Signs in favor and agains the Central Maine Power corridor are on display. Credit: Fred Bever | Maine Public

The state supreme court is set to hear arguments — via video conference — over disputed petitions that helped to put a $1 billion hydropower transmission corridor project on the state’s November ballot.

The New England Clean Energy Connect’s backers contend Secretary of State Matthew Dunlap misinterpreted state law when he accepted petitions notarized by people who performed other work for groups collecting petitions.

If the court agrees, then the number of certified signatures would fall short of the threshold of about 63,000 for the ballot.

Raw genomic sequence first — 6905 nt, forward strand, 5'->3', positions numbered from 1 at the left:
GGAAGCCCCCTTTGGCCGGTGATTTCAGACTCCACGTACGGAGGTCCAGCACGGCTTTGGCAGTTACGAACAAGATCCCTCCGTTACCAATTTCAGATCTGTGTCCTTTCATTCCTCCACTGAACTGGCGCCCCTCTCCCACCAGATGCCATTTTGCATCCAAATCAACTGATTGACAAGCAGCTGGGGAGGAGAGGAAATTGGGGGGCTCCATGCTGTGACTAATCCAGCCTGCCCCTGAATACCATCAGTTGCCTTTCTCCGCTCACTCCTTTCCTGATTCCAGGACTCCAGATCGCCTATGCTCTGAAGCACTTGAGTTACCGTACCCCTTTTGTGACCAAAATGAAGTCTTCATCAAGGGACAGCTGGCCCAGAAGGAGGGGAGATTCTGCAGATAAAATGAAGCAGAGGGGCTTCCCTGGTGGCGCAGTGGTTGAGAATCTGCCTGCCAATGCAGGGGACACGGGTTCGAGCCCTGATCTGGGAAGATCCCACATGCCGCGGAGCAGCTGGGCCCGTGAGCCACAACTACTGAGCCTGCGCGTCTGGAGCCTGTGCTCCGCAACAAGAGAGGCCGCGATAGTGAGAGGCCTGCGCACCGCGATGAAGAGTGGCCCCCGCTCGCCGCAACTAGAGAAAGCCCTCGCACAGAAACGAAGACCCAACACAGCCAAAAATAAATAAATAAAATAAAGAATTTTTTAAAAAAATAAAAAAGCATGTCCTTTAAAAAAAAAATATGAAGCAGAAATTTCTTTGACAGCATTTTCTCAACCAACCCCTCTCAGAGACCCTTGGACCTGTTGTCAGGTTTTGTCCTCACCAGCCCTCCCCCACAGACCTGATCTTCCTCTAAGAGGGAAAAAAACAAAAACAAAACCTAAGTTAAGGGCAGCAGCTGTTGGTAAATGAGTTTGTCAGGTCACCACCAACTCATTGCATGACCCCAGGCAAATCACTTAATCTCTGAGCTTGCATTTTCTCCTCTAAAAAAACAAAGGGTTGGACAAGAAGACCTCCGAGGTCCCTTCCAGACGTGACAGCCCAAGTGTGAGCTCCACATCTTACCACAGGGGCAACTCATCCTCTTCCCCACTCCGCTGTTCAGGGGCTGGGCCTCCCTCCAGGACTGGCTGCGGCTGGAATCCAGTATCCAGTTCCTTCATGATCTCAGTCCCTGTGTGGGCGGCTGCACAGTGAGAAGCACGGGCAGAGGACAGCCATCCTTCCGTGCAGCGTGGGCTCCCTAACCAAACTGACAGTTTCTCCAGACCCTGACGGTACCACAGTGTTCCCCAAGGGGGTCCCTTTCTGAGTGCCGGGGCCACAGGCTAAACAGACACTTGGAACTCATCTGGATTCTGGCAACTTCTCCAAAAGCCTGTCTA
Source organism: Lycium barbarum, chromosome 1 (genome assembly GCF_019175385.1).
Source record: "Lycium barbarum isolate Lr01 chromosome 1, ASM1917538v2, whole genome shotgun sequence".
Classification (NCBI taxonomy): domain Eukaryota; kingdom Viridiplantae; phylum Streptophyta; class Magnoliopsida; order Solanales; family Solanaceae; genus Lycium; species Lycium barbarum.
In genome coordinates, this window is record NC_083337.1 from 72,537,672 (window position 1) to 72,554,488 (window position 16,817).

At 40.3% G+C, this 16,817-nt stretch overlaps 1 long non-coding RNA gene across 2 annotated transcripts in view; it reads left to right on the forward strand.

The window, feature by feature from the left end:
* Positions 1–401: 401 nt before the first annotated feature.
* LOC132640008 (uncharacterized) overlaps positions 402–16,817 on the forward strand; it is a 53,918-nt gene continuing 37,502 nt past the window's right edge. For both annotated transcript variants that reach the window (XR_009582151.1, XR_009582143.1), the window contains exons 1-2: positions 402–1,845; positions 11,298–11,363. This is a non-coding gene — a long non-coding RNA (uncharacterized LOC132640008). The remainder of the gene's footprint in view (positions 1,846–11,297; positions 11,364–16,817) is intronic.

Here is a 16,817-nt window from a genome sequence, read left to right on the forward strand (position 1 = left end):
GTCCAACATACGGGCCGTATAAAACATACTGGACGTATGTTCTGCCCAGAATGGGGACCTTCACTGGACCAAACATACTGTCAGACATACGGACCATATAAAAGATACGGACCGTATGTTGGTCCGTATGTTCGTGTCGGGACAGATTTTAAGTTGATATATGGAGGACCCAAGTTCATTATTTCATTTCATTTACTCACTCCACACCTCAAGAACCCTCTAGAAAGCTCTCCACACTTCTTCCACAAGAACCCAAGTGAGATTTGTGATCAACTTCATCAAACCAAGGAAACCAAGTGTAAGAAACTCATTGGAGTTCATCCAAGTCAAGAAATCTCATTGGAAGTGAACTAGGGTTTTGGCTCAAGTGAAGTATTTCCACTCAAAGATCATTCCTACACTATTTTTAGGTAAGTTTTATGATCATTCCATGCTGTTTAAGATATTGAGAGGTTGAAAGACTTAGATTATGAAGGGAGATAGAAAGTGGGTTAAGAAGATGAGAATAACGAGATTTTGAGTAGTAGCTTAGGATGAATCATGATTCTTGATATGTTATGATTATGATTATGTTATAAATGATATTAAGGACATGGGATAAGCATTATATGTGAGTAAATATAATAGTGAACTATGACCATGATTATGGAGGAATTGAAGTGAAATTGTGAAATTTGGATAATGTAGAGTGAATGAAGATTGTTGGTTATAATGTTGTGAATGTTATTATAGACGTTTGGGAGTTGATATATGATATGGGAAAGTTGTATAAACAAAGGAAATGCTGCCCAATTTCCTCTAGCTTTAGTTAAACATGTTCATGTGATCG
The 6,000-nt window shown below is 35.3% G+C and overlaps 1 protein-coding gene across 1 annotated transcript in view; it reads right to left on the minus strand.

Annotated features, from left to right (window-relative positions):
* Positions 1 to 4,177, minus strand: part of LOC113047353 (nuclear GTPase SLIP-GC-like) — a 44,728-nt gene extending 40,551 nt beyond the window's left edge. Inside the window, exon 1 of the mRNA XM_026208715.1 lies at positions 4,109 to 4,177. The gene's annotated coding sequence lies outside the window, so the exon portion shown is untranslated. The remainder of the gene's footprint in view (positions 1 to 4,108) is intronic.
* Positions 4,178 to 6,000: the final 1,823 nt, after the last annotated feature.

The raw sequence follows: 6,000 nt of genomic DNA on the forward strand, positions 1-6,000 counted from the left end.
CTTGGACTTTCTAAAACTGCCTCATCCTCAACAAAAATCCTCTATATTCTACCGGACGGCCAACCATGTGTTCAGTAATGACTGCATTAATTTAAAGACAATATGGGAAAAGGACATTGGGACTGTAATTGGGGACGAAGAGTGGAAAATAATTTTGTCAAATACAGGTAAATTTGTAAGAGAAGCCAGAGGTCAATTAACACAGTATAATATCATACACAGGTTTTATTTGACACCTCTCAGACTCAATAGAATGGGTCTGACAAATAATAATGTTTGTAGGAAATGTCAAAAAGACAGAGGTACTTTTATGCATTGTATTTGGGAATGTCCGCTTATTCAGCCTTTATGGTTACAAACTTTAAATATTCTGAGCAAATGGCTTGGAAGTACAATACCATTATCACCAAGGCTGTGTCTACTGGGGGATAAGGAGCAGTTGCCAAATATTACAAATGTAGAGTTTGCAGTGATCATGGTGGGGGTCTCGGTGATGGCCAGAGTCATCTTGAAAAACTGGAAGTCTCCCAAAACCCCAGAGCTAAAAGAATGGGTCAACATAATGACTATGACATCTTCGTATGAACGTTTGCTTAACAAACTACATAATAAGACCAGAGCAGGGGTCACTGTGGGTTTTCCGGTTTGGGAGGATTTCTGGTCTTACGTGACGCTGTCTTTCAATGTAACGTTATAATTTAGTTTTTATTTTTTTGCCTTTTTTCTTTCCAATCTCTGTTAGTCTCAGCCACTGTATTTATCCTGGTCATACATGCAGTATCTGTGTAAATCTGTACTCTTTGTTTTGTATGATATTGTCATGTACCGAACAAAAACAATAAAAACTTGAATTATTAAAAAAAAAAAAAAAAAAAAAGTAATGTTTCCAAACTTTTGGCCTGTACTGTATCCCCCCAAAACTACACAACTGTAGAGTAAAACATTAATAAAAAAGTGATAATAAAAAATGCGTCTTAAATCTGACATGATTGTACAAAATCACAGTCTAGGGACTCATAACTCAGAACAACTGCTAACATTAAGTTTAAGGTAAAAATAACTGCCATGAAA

Attorneys were expected to hold arguments Tuesday via teleconference.

All told, the Maine secretary of state’s office rejected 16,332 signatures but found that there were enough valid signatures to surpass the threshold by 3,050 signatures.

CMP’s New England Clean Energy Connect calls for construction of a 145-mile transmission line to bring 1,200 megawatts of electricity from Hydro-Quebec to the New England power grid to meet Massachusetts’ clean energy goals.

Most of the transmission line would follow established utility corridors, but a new swath would be cut through 53 miles of wilderness